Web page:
Yes Virginia there is a Santa Claus. Private equity fund Edge Natural Resources LLC is taking Canamax Energy private–at 67 cents, or a hair shy of a double over Thursday’s share price.
It has been my largest position for a junior for two years, and gives me–and the subscribers who bought it at the same time—just over a double of my 30 cent cost.
The price works out to 2x PDP (Produced, Developing Properties) or about 10x 2016 cash flow on strip pricing (which is obviously really low right now.)
So it’s wonderful news for retail shareholders who get a big payday right before Christmas.
But to me, here’s the news on this deal—management had to take the company private because they couldn’t get any M&A work done with such a low valuation in the public markets. They had previously done 5 deals in 2 years.
Part of that very low valuation is that Canamax is very small—about 1500 boe/d. But they have very little debt (about $1-1.5 million) and their latest well results showed—according to brokerage firm Richardson GMP—that their new horizontals would pay out in only 7 months at US$50 WTI.
That’s amazing; that is the best payout on well costs I see anywhere in North America, including the Permian.
I spoke to CEO Brad Gabel Friday morning after the Edge buyout of Canamax was announced. He said they couldn’t even get a single meeting in Toronto or Montreal with those amazing results. So it was clear their low valuation wasn’t going to change.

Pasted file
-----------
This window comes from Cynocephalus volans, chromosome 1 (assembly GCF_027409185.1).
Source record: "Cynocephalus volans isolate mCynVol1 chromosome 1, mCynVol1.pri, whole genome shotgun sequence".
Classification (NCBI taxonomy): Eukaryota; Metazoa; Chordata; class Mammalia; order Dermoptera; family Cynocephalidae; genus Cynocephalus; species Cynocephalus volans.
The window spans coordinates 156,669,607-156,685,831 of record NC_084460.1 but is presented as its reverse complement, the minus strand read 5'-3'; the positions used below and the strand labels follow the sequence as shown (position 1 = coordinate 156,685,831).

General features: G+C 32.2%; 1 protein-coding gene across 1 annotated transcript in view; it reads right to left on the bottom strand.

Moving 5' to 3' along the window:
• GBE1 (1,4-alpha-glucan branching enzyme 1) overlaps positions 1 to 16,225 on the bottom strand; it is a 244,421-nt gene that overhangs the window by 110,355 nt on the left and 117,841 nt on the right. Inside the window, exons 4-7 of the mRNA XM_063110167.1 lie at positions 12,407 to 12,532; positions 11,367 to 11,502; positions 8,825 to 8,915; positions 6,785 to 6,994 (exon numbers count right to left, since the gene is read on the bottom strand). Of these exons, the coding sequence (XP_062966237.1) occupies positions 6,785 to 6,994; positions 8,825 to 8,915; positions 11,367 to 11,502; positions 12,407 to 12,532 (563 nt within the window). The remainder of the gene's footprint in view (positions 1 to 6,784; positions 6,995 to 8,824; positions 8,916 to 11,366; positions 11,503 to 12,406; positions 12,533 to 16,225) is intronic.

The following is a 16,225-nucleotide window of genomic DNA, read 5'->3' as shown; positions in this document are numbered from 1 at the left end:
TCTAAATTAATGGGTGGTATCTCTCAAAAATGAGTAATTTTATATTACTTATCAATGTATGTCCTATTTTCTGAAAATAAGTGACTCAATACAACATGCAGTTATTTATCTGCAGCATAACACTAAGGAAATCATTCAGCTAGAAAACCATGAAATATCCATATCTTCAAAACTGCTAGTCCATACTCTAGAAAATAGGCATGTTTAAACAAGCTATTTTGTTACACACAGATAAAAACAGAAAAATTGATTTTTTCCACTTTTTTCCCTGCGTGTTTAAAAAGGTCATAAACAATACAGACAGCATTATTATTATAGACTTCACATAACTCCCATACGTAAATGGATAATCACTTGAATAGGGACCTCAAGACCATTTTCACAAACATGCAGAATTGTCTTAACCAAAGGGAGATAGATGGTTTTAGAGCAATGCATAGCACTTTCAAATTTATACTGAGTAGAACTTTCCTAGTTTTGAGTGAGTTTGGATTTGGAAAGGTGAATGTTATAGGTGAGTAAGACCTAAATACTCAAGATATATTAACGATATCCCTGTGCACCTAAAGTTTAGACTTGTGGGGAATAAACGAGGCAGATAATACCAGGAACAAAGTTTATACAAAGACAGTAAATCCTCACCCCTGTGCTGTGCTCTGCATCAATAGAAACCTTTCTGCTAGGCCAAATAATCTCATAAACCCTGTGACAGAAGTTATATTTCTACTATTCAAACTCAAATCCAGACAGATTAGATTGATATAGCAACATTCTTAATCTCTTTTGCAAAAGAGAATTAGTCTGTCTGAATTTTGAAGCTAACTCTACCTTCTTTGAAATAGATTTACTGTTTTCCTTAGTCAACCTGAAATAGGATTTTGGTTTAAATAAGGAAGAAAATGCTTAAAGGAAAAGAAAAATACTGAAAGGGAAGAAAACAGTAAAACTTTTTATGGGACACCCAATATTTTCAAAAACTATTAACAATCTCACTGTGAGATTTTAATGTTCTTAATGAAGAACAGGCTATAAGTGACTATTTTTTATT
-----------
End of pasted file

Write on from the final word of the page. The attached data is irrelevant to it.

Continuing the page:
Gabel had told me previously that there were some great micro-cap sized deals to be done in Western Canada–but with a 38-40 cent stock, they had no currency to do any transactions. Nothing was accretive unless the stock was a lot higher.
Enter private equity firm Edge. Principal Roy Aneed was Canadian head of NGP—Natural Gas Partners, another PE firm. He was well known to Canamax Chairman Kevin Adair, being a shareholder at Adair’s Spry Energy that was sold to Whitecap Resources (WCP-TSX).
It’s a case of smart PE money doing what they’re supposed to—buy good assets and good teams at the bottom of the Market. Retail investors—including me—are so giddy about getting the liquidity; they’re just happy to be out at a decent profit in a bad market. That tells me this deal will do well for the PE team.
I had an email from one of my institutional subscribers complaining this deal is a “take-under” vs. a take-over. He’s right–if and when oil goes back to US$60WTI.
Canamax has a talented technical and M&A team with very low cost production and almost no debt—that stock would soar to more than twice what it’s being bought for now. But nobody knows what’s going to happen.
I know some other large shareholders who would have waited. Canamax was in the Top Tier of Juniors that would have run up hard and fast…whenever oil turns around. But management wanted to sell into this bid so they could go do more deals and grow the company. The banks are starting to get a bit more mean right now with producers. And retail was happy to take the money and run.